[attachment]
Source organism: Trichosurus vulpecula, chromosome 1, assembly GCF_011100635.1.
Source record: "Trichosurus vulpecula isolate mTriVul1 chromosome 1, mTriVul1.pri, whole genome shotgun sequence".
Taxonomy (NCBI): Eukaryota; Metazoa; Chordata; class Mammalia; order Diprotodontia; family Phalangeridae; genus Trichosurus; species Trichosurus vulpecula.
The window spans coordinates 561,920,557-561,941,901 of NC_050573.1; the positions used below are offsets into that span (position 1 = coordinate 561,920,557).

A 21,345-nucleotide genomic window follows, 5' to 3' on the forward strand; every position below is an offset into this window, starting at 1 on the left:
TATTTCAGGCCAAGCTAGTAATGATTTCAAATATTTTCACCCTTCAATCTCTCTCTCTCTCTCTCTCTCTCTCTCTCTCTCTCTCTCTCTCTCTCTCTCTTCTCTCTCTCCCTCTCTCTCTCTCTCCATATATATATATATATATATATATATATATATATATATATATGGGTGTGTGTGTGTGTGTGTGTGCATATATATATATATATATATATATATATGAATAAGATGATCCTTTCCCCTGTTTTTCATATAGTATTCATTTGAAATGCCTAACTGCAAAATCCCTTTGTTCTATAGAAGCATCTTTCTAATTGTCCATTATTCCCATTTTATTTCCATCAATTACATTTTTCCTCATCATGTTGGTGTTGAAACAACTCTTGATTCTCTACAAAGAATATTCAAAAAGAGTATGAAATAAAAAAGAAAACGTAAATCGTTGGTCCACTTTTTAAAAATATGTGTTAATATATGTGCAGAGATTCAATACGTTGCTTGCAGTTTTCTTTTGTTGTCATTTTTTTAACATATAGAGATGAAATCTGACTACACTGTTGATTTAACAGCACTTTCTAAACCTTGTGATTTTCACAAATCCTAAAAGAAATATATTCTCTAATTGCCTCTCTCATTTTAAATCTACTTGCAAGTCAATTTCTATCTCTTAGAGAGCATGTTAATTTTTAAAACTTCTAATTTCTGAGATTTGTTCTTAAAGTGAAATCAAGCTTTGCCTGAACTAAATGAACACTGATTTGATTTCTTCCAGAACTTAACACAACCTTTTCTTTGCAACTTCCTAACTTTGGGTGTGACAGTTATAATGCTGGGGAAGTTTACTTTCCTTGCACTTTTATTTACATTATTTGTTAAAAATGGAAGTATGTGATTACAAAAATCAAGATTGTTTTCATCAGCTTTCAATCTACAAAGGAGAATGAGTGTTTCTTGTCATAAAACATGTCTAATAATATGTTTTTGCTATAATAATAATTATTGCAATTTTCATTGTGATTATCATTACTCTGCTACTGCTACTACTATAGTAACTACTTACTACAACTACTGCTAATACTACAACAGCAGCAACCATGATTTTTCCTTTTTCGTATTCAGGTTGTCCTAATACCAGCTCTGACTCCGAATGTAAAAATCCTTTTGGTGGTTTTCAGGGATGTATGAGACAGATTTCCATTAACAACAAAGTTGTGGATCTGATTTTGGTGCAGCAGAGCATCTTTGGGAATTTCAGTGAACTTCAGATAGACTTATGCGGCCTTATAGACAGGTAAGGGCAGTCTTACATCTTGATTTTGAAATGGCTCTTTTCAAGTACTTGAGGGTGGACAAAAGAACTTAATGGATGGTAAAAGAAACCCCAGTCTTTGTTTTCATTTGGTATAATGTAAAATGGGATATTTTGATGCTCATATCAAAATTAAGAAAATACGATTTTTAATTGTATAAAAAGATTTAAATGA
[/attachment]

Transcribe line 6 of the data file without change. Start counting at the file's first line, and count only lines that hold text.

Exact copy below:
TATTTCAGGCCAAGCTAGTAATGATTTCAAATATTTTCACCCTTCAATCTCTCTCTCTCTCTCTCTCTCTCTCTCTCTCTCTCTCTCTCTCTCTCTCTCTTCTCTCTCTCCCTCTCTCTCTCTCTCCATATATATATATATATATATATATATATATATATATATATATGGGTGTGTGTGTGTGTGTGTGTGCATATATATATATATATATATATATATATGAATAAGATGATCCTTTCCCCTGTTTTTCATATAGTATTCATTTGAAATGCCTAACTGCAAAATCCCTTTGTTCTATAGAAGCATCTTTCTAATTGTCCATTATTCCCATTTTATTTCCATCAATTACATTTTTCCTCATCATGTTGGTGTTGAAACAACTCTTGATTCTCTACAAAGAATATTCAAAAAGAGTATGAAATAAAAAAGAAAACGTAAATCGTTGGTCCACTTTTTAAAAATATGTGTTAATATATGTGCAGAGATTCAATACGTTGCTTGCAGTTTTCTTTTGTTGTCATTTTTTTAACATATAGAGATGAAATCTGACTACACTGTTGATTTAACAGCACTTTCTAAACCTTGTGATTTTCACAAATCCTAAAAGAAATATATTCTCTAATTGCCTCTCTCATTTTAAATCTACTTGCAAGTCAATTTCTATCTCTTAGAGAGCATGTTAATTTTTAAAACTTCTAATTTCTGAGATTTGTTCTTAAAGTGAAATCAAGCTTTGCCTGAACTAAATGAACACTGATTTGATTTCTTCCAGAACTTAACACAACCTTTTCTTTGCAACTTCCTAACTTTGGGTGTGACAGTTATAATGCTGGGGAAGTTTACTTTCCTTGCACTTTTATTTACATTATTTGTTAAAAATGGAAGTATGTGATTACAAAAATCAAGATTGTTTTCATCAGCTTTCAATCTACAAAGGAGAATGAGTGTTTCTTGTCATAAAACATGTCTAATAATATGTTTTTGCTATAATAATAATTATTGCAATTTTCATTGTGATTATCATTACTCTGCTACTGCTACTACTATAGTAACTACTTACTACAACTACTGCTAATACTACAACAGCAGCAACCATGATTTTTCCTTTTTCGTATTCAGGTTGTCCTAATACCAGCTCTGACTCCGAATGTAAAAATCCTTTTGGTGGTTTTCAGGGATGTATGAGACAGATTTCCATTAACAACAAAGTTGTGGATCTGATTTTGGTGCAGCAGAGCATCTTTGGGAATTTCAGTGAACTTCAGATAGACTTATGCGGCCTTATAGACAGGTAAGGGCAGTCTTACATCTTGATTTTGAAATGGCTCTTTTCAAGTACTTGAGGGTGGACAAAAGAACTTAATGGATGGTAAAAGAAACCCCAGTCTTTGTTTTCATTTGGTATAATGTAAAATGGGATATTTTGATGCTCATATCAAAATTAAGAAAATACGATTTTTAATTGTATAAAAAGATTTAAATGA